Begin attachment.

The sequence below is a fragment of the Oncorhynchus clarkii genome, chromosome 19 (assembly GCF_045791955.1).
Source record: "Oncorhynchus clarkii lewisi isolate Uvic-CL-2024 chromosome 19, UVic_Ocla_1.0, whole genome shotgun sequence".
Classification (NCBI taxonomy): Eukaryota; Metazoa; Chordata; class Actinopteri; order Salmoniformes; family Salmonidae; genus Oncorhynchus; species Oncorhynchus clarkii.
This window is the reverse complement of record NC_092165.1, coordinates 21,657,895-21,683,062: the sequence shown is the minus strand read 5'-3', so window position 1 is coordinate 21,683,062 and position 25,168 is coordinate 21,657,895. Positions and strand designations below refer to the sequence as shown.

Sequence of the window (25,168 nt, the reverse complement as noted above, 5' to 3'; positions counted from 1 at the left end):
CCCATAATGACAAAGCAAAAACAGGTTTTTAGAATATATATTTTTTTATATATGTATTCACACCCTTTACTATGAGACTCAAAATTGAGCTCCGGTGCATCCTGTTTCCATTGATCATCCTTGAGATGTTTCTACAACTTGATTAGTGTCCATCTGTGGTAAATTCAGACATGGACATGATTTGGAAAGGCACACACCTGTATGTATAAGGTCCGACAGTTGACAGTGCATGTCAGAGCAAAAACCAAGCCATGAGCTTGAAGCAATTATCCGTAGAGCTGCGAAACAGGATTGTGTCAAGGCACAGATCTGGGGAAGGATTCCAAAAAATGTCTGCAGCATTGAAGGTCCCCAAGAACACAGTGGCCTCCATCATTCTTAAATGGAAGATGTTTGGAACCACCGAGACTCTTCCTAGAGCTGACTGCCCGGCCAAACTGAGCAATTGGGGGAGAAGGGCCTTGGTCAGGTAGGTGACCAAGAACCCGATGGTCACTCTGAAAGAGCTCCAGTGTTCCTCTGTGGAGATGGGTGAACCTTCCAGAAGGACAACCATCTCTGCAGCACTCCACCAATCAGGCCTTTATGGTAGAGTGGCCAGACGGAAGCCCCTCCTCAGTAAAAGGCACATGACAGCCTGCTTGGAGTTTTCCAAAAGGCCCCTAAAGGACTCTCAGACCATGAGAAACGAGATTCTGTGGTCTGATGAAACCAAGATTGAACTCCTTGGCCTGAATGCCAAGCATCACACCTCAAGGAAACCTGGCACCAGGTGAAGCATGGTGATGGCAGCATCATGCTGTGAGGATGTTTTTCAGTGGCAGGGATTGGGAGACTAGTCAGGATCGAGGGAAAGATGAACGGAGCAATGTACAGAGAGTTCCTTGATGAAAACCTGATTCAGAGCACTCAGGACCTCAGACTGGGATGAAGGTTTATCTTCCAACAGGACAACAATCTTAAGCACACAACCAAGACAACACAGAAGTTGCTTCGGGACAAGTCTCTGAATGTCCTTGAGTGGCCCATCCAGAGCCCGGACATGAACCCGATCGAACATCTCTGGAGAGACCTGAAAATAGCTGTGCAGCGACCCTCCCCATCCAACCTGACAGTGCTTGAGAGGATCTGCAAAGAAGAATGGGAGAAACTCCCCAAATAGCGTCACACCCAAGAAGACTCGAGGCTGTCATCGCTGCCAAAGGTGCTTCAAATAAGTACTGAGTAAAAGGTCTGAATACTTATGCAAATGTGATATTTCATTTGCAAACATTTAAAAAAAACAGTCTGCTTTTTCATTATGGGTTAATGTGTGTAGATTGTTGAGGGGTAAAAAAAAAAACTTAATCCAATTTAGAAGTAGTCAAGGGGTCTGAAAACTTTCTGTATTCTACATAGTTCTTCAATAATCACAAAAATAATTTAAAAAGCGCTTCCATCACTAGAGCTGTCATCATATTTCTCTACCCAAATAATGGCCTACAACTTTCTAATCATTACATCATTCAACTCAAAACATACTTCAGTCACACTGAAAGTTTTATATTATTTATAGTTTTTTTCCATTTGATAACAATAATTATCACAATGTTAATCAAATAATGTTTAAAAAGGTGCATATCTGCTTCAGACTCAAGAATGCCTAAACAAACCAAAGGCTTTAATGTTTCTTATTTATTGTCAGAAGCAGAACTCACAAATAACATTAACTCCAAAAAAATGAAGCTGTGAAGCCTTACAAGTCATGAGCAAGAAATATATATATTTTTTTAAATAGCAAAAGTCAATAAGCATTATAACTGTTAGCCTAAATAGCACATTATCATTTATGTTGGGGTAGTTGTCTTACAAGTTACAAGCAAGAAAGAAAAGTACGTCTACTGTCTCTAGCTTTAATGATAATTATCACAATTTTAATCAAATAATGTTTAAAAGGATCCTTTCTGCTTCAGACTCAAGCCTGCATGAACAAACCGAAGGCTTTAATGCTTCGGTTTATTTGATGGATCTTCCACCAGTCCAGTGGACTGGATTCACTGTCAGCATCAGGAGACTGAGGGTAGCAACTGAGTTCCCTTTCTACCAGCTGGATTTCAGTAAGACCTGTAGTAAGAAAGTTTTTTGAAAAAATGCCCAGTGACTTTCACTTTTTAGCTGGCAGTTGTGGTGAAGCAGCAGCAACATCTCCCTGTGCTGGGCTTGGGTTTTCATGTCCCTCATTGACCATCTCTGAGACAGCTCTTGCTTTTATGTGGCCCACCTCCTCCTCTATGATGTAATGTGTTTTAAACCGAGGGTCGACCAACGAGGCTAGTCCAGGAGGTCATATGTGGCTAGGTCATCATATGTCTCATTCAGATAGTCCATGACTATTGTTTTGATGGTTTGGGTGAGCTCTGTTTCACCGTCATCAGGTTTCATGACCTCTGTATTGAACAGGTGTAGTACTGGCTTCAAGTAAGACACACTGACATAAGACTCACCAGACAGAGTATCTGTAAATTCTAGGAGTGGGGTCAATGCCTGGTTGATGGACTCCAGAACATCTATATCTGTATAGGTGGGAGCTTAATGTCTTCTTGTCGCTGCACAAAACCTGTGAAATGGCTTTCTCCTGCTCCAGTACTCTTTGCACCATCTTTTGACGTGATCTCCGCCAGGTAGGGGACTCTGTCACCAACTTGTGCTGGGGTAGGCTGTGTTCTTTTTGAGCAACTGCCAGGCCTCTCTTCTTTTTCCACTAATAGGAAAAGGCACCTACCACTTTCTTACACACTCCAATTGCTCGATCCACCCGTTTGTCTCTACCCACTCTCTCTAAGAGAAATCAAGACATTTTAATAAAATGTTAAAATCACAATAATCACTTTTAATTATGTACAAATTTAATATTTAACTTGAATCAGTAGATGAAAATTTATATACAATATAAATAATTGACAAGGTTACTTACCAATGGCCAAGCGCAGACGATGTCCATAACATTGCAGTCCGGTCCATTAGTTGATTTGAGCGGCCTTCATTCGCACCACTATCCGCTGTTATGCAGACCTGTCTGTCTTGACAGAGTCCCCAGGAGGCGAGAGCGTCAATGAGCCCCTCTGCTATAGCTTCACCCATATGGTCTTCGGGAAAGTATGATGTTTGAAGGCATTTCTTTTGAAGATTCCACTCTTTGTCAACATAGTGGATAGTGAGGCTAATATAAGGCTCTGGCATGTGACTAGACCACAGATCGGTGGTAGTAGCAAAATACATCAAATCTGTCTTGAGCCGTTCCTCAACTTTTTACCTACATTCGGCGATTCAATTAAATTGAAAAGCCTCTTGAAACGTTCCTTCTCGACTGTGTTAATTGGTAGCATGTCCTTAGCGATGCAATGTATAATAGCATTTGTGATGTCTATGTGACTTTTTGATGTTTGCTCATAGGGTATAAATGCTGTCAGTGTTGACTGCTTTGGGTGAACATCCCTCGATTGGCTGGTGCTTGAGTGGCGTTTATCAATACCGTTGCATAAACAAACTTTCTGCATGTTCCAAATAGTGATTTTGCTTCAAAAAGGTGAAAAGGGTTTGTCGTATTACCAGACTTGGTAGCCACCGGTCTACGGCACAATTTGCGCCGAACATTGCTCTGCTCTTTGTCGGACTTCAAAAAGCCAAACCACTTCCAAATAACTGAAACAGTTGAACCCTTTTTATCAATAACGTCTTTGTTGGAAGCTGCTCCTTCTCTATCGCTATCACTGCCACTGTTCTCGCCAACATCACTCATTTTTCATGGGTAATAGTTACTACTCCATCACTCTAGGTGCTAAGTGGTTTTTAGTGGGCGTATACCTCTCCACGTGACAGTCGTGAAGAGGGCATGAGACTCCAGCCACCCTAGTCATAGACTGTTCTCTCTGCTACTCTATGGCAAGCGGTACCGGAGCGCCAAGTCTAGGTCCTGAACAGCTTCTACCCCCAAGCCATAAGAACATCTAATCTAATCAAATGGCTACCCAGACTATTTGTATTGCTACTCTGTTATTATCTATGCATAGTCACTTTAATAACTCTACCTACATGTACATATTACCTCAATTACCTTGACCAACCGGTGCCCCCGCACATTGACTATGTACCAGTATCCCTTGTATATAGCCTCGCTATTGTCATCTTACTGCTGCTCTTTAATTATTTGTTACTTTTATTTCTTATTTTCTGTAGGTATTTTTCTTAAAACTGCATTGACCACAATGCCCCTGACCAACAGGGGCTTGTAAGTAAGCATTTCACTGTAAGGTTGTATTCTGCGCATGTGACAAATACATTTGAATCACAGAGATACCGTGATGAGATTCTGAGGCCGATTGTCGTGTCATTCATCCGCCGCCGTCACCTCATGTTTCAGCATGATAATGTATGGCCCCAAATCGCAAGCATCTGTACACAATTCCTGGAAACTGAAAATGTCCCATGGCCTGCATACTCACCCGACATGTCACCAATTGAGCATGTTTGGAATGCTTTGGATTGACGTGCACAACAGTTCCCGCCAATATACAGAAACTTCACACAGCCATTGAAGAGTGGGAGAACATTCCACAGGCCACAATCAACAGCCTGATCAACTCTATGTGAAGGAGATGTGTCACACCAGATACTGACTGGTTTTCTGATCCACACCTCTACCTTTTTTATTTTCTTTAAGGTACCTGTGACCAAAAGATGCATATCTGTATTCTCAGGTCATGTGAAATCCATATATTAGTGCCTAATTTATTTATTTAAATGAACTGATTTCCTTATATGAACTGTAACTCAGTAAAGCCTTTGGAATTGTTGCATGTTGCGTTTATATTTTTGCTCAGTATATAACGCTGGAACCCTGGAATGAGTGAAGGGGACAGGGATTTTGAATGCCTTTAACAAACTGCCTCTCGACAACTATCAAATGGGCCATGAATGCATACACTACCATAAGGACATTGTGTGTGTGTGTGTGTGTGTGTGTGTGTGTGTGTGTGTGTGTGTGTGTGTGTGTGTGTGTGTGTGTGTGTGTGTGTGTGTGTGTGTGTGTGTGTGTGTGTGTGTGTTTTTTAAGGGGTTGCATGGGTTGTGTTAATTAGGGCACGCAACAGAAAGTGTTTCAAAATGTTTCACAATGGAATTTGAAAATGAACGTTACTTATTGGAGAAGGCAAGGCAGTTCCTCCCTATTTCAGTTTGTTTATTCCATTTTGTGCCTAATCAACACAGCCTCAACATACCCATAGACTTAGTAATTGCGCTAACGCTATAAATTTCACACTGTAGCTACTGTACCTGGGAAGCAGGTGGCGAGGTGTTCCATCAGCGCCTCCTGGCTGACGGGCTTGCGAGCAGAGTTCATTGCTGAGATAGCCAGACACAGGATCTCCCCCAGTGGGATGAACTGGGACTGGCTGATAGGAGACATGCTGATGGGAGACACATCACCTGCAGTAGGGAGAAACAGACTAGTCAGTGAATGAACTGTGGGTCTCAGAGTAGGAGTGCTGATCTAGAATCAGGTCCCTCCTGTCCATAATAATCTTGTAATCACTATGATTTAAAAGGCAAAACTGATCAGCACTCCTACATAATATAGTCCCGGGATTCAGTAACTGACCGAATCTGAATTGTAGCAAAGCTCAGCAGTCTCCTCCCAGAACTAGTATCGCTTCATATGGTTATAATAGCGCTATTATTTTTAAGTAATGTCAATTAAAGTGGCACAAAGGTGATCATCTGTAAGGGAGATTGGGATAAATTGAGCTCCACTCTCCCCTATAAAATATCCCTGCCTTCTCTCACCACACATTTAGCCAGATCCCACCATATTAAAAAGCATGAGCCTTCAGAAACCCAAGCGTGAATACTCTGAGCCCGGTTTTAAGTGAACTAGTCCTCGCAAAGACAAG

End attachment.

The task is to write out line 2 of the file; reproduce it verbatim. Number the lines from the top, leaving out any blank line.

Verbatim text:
Source record: "Oncorhynchus clarkii lewisi isolate Uvic-CL-2024 chromosome 19, UVic_Ocla_1.0, whole genome shotgun sequence".